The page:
The final production of Alumnae Theatre’s annual FireWorks program opened last night: Charles Hayter’s Radical, directed by Neil Affleck, with associate director Ingryd Pleitez.
I saw an earlier version of Radical at the 2014 Toronto Fringe Festival – and loved it – so I was very excited to see it again in its current iteration. Hayter and Affleck describe the process that led to the FireWorks production in an interview on the Alumnae Theatre blog.
Based on the true story of Canadian oncologist Dr. Vera Peters’ (Helly Chester) fight for a less aggressive procedure than radical mastectomy to treat stage one breast cancer tumors, Radical takes us along with Peters as she navigates the old boys’ club that is medicine – represented by the character Dr. Bernie Fowler (Rob Candy) – and an 80-year-old ‘gold standard’ treatment that has never been questioned. That is, until she meets Professor Rose Levine (Kelly-Marie Murtha), who has a two-centimeter tumor – and wants to know why they just can’t remove the tumor and leave the rest of her breast alone. With the help of new young, forward-thinking surgeon Frank (Feerass Ellid), and despite the grave misgivings of her nurse Helen (Anne Shepherd), Peters launches a retrospective case study, diving into thousands of hospital patient records in an effort to prove that the lumpectomy is just as effective as the radical at treating cancer – and certainly less fraught with negative, life-changing side effects.
The expanded script (from a 50-minute running time in Fringe to about 2 hours, including a 15-minute intermission, in the current production) makes for a more thoughtful pace and a more gradual arc as Peters goes from being an unquestioning supporter of the status quo to a tireless fighter for change. Chester does a nice job with Peters’ journey from accepting to questioning to searching to fighting. An attentive physician who is sympathetic to patient concerns about the radical’s degree of invasiveness, her kind bedside manner tends towards sugar-coating the possible negative outcomes. But, gradually, her intensifying anger against a procedure that puts tradition and expediency – and even financial gain – over the wishes and best interests of the patient spurs her to action. A reluctant – and ultimately courageous – hero, medical choices become personal when she’s faced with her own breast cancer diagnosis. Murtha’s Rose is the perfect catalyst for Peters’ change of heart. An outspoken feminist, irreverently funny and always asking how things could be better, she refuses to take her post-operation side effects lying down and inspires Peters to be the fighter that breast cancer patients need.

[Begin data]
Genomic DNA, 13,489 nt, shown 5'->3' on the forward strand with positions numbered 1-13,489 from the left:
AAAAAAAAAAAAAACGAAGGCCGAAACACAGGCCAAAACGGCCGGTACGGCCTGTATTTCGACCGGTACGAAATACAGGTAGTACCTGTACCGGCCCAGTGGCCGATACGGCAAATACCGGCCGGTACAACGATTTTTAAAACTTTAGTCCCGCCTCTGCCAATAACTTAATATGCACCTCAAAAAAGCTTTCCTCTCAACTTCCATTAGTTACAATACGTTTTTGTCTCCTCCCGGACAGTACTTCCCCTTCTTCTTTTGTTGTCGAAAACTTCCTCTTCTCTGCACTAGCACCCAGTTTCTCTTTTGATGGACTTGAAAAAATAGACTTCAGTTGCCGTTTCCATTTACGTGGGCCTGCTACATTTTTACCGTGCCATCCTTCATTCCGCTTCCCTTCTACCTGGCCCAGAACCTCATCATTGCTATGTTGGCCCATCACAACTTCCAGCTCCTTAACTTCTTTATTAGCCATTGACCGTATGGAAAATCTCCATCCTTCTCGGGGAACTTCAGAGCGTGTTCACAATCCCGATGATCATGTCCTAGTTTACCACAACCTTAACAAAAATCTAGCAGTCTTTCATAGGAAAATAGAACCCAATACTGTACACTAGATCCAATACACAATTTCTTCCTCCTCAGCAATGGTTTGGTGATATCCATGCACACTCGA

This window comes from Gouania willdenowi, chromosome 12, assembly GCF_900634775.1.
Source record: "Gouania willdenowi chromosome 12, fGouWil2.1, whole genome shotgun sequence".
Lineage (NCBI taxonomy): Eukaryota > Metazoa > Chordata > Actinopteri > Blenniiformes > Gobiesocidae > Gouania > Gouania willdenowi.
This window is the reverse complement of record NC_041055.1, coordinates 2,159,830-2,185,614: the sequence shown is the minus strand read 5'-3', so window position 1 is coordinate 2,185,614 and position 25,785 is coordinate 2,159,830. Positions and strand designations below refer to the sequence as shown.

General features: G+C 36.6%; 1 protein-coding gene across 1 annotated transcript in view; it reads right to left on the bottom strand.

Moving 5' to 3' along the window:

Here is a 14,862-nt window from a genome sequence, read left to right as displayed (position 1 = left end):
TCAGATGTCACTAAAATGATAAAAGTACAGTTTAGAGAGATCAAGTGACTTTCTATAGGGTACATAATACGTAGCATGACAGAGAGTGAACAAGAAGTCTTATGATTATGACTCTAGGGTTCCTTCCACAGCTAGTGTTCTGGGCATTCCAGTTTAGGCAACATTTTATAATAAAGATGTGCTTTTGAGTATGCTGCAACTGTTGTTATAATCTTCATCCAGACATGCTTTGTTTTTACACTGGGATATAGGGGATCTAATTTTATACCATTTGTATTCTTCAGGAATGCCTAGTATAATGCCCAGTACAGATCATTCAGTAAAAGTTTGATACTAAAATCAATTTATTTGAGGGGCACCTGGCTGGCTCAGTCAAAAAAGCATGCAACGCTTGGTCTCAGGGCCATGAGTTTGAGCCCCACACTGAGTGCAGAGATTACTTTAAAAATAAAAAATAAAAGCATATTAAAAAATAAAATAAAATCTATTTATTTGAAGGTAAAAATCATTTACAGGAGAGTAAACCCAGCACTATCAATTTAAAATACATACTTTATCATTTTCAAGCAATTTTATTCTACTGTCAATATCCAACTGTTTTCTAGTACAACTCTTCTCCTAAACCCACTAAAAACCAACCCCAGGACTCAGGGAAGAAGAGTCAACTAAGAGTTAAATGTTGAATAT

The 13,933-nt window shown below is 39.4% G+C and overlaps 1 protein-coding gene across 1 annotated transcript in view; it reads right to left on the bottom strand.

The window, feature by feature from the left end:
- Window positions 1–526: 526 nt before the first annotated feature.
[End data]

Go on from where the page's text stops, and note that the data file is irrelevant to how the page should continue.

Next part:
Candy’s Dr. Fowler is a great foil for Peters, a long-time colleague and friend turned frenemy on the other side of this battle. A chauvinistic, arrogant surgeon who’s happy to have Peters working oncology and schlepping through statistics for a case study he wants to co-author with her, he’ll brook no suggestion as to how the surgery could be improved. And this despite the fact that he has direct knowledge of the emotional and physical aftermath of the radical after assisting with the procedure on his wife. Shepherd is bang-on as the tough, clockwork proficient, old-school nurse Helen; fiercely protective and supportive of Peters in most things, she takes the fatalist view – believing that change isn’t possible, so why even try. Enter Ellid’s wide-eyed, idealistic and driven young Frank, who has an eye on distinguishing himself as a surgeon and on the future of his profession. Refusing to be indoctrinated into old boys’ medicine, he questions and seeks a better way – and, like Peters, is willing to risk his job to get the lumpectomy recognized as a viable alternative to the radical.
In the end, Radical is as much about the guiding principle Primum Non Nocere (First, Do No Harm) as it is about the pioneering of the lumpectomy as a standard alternative to radical mastectomy. It brings forward important questions of patient consultation and the impact of surgery on quality of life. It asks what good is there in saving a patient’s life when they are left physically and mentally broken – with no guarantees that the cancer won’t come back anyway.
Lumpectomy champion Dr. Vera Peters puts ‘Do No Harm’ to the test in the eye-opening, dramatic and sharply funny Radical.
Radical continues at Alumnae Theatre’s FireWorks until November 22; you can purchase tickets online or an hour before show time at the box office (cash only).
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Reblogged this on The Alumnae Theatre Company's Blog and commented:
Review of Radical, running Nov 18-22 in FireWorks series at Alumnae Theatre Company.